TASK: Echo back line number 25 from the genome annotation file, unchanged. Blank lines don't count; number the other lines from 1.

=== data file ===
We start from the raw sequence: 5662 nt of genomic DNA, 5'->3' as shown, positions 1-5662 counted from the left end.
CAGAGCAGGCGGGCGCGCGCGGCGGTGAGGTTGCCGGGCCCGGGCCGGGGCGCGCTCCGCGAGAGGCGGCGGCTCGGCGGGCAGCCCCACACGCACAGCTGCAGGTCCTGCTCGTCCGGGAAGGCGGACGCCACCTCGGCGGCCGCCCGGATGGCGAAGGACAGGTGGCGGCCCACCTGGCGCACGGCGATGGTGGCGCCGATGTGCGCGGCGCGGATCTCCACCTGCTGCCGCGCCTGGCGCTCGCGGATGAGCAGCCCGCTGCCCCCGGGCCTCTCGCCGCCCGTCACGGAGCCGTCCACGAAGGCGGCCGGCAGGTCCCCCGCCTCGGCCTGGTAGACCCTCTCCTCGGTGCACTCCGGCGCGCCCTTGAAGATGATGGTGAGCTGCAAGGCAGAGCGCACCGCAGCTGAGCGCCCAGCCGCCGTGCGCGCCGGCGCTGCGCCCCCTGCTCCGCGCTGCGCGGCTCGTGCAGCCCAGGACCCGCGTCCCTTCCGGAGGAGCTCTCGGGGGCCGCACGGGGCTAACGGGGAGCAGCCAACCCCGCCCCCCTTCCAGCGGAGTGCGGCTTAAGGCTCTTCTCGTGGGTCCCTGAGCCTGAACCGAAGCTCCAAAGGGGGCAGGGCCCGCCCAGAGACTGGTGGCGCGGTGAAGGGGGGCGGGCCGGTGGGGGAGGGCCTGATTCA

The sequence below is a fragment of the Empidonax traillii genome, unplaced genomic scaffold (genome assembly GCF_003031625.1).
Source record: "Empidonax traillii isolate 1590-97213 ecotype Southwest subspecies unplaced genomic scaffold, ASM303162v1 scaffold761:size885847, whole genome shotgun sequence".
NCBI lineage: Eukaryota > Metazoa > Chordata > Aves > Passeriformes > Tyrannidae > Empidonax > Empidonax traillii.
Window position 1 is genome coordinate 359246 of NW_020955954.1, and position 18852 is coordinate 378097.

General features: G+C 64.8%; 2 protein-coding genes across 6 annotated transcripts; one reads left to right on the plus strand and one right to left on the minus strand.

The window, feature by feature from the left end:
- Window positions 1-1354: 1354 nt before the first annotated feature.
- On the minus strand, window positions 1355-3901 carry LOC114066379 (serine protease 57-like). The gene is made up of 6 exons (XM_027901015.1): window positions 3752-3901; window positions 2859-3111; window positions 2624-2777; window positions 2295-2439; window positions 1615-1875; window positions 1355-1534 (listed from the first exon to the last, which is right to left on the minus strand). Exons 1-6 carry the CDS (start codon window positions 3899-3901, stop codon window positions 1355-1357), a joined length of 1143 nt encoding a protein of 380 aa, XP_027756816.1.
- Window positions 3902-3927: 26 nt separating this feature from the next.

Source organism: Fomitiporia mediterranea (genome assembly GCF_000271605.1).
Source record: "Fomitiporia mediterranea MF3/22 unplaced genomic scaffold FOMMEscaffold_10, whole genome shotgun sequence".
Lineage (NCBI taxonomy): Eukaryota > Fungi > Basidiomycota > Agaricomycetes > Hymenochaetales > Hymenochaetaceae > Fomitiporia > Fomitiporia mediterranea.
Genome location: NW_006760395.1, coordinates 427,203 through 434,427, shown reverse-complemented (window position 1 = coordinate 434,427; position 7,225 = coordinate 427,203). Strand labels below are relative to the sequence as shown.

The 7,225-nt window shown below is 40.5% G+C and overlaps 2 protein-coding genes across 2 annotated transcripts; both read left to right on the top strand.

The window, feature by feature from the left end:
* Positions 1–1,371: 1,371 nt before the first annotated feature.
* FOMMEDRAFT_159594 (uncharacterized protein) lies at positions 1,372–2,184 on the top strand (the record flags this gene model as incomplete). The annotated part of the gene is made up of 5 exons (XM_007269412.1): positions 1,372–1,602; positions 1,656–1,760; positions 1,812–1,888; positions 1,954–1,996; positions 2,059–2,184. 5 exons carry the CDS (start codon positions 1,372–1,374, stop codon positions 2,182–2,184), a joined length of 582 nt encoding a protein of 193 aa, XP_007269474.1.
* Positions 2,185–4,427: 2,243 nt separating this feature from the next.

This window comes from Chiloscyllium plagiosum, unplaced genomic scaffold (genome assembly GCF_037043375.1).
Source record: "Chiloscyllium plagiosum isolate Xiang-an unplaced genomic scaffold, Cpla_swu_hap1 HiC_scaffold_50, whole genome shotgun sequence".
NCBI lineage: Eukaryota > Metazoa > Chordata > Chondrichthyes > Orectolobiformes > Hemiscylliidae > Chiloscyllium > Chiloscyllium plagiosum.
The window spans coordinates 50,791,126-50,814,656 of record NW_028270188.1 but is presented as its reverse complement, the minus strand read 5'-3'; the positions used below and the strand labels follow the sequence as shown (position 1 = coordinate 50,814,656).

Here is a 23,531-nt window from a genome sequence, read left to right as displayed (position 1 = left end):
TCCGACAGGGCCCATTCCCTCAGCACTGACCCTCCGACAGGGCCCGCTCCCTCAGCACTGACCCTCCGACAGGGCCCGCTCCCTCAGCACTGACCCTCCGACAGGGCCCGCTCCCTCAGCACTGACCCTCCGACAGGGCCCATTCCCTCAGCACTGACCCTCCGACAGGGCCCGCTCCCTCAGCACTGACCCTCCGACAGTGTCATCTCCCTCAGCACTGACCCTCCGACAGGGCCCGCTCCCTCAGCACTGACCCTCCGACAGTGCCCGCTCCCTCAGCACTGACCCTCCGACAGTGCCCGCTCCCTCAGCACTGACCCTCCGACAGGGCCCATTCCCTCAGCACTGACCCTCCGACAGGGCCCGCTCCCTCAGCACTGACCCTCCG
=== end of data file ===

Here is a 23,531-nt window from a genome sequence, read left to right as displayed (position 1 = left end):